It is a matter of record that even after more than five years of his arrest, the US government has refused to try the alleged master mind of 9/11, Khalid Sheikh Mohammed, in a normal civil federal court.  He was arrested in March 2003 and handed over to the US but never faced open trial. According to the 9/11 Commission Report he was “the principal architect of the 9/11 attacks.” On October 12, 2006, Time magazine reported that “KSM confessed under CIA interrogation that he personally committed the murder” of WSJ journalist Daniel Pearl. 

Four critical questions

1) Why would the US government not pursue the Al Qaeda money trail leading to 9/11 attacks?   

2) Why would the CIA destroy video tapes containing hundreds of hours of interrogations of Al Qaeda detainees in Guantanamo Bay?  

3) Why would it obstruct independent investigation by members of the 9/11 Commission? 

4) Why would the Pentagon and the CIA not try Khalid and other Al Qaeda members in a normal court?   

These are crucial and extremely important questions. Unless the US government can answer these critical questions, its critics can rightfully and legitimately question its theory that the Al Qaeda has safe havens in Pakistan from which it can launch terrorist attacks on the America. The US government and its intelligence agencies have a major credibility issue. Their record, unfortunately, includes lies, deliberate disinformation and doctored intelligence - all designed to promote and implement hidden agendas.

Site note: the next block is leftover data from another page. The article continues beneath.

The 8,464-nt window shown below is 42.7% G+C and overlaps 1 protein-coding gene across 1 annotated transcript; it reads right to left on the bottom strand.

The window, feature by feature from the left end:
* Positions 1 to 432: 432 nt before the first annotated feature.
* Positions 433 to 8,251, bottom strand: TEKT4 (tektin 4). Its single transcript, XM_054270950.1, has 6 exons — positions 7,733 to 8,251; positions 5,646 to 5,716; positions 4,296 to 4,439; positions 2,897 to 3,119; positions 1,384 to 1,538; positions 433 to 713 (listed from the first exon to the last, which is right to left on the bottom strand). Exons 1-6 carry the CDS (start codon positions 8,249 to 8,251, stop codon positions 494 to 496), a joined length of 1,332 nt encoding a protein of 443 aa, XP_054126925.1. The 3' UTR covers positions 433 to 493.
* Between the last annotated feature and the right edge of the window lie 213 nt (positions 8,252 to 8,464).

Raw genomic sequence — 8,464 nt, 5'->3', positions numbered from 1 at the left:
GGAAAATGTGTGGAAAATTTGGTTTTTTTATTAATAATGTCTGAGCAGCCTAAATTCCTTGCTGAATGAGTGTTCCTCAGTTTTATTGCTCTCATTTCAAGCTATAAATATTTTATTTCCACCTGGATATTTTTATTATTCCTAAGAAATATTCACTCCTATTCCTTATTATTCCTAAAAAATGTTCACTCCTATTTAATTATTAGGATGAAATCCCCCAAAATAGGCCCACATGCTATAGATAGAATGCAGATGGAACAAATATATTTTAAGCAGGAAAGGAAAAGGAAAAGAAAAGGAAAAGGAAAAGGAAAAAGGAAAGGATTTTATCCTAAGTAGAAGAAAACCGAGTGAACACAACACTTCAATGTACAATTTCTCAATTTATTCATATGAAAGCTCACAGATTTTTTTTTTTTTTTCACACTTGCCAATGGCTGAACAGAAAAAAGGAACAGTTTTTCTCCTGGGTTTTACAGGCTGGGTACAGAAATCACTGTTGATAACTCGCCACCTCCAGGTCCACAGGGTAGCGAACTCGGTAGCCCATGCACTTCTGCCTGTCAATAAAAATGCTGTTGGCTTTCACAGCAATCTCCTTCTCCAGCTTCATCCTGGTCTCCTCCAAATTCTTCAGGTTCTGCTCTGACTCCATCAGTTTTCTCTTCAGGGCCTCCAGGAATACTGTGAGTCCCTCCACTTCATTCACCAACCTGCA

Deliberately false US intelligence claims

In the past, the US intelligence had concluded that Saddam Hussein had weapons of mass destruction. It was a lie that has been so well documented that it needs no further comment. The real motive was to conquer Iraq and control its oil fields. 

In October 2007, President Bush had suggested that a nuclear-armed Iran could lead to “World War III” and Vice President Dick Cheney promised “serious consequences” if the government in Tehran did not abandon its nuclear program.  But the US establishment and its intelligence agencies had decided to shift their focus away from Iran. In December 2007, a National Intelligence Estimate that represented the consensus view of all 16 American spy agencies, concluded that Iran halted its nuclear weapons program in 2003 and that the program remained frozen, contradicting its own judgment in 2005  that Tehran was working relentlessly toward building a nuclear bomb.  

Given that the US has thus far failed to establish the responsibility for 9/11 attacks, the fact that there has been no attack by Al Qaeda on the US soil since 9/11, the real motive behind Iraq War, and the systematic disinformation campaign about Iran’s nuclear program, it is perfectly logical to question the real motives of the US policy in Pakistan.